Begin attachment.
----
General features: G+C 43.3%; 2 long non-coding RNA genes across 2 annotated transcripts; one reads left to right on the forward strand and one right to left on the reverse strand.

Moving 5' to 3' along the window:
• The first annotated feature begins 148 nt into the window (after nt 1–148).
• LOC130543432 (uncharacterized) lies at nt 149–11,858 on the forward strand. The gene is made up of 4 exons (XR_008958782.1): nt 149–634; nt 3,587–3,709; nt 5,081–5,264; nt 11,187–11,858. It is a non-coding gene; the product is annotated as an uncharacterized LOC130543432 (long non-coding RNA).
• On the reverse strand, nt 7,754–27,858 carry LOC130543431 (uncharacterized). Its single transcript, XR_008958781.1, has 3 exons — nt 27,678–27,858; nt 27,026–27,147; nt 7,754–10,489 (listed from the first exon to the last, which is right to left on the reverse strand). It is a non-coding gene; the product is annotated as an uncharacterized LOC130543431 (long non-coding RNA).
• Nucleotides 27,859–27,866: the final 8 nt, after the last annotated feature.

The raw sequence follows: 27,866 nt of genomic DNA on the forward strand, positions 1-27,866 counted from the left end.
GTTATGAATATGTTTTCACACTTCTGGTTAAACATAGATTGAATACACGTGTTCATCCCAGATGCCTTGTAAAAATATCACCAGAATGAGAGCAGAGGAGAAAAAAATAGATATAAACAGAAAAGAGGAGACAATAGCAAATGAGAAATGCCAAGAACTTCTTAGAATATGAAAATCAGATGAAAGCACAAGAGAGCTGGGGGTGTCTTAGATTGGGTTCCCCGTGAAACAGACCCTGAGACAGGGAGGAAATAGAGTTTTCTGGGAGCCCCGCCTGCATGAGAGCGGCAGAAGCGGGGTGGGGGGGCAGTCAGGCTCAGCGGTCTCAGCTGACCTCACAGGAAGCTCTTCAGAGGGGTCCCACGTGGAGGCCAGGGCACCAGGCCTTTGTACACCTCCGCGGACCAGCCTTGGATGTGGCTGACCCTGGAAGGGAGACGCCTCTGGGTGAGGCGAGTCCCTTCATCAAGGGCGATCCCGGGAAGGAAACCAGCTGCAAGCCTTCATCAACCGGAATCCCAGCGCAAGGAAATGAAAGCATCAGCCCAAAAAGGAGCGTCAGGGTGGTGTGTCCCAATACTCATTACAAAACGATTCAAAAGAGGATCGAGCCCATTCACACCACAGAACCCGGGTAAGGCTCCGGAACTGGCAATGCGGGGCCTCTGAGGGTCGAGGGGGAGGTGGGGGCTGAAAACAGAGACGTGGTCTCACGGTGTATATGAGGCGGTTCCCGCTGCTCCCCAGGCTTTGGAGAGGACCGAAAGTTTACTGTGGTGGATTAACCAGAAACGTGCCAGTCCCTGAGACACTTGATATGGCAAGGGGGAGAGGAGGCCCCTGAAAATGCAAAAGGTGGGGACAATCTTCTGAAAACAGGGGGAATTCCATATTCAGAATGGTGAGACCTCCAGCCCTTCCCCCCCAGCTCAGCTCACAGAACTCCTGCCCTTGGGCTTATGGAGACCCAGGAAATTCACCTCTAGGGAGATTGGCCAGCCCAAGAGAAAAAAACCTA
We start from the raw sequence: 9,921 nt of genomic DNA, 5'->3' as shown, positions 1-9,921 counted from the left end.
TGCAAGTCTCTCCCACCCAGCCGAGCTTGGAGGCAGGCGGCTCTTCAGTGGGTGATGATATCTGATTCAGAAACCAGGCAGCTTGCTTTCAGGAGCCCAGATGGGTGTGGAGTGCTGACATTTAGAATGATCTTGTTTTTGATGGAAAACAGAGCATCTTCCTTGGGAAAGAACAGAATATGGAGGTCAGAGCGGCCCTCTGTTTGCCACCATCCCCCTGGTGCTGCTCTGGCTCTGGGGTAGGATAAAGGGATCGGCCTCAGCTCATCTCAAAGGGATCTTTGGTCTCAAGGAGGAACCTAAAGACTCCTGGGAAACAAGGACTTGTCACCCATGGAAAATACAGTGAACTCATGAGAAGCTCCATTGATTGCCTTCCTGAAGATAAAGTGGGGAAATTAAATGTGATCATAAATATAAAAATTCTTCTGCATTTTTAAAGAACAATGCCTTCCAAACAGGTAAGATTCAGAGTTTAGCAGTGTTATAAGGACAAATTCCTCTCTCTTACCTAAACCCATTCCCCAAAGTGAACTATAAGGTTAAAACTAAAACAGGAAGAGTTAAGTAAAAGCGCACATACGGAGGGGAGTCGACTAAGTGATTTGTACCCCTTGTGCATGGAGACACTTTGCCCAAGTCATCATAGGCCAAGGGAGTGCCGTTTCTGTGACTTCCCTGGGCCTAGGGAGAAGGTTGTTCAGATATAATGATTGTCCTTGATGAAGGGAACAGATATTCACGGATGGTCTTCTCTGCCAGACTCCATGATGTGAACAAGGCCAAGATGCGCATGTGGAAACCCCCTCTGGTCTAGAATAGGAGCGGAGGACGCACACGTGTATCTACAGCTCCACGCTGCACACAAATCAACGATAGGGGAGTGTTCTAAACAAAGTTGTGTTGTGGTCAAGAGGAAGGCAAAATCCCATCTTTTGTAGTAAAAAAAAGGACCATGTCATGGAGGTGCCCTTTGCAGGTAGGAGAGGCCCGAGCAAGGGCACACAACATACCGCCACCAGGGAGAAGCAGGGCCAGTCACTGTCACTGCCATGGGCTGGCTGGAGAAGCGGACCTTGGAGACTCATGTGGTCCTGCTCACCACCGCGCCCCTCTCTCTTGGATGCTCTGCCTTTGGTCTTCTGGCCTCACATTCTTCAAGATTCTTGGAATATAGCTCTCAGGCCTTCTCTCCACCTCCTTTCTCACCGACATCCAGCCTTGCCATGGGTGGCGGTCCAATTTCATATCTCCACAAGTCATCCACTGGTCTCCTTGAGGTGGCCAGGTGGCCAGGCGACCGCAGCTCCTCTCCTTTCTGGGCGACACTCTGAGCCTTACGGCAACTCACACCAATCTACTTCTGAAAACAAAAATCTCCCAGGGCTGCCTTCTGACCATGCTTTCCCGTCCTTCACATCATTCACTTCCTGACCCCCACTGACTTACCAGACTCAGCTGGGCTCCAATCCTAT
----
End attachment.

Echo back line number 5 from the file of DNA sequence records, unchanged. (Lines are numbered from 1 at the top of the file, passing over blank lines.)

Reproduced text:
• On the reverse strand, nt 7,754–27,858 carry LOC130543431 (uncharacterized). Its single transcript, XR_008958781.1, has 3 exons — nt 27,678–27,858; nt 27,026–27,147; nt 7,754–10,489 (listed from the first exon to the last, which is right to left on the reverse strand). It is a non-coding gene; the product is annotated as an uncharacterized LOC130543431 (long non-coding RNA).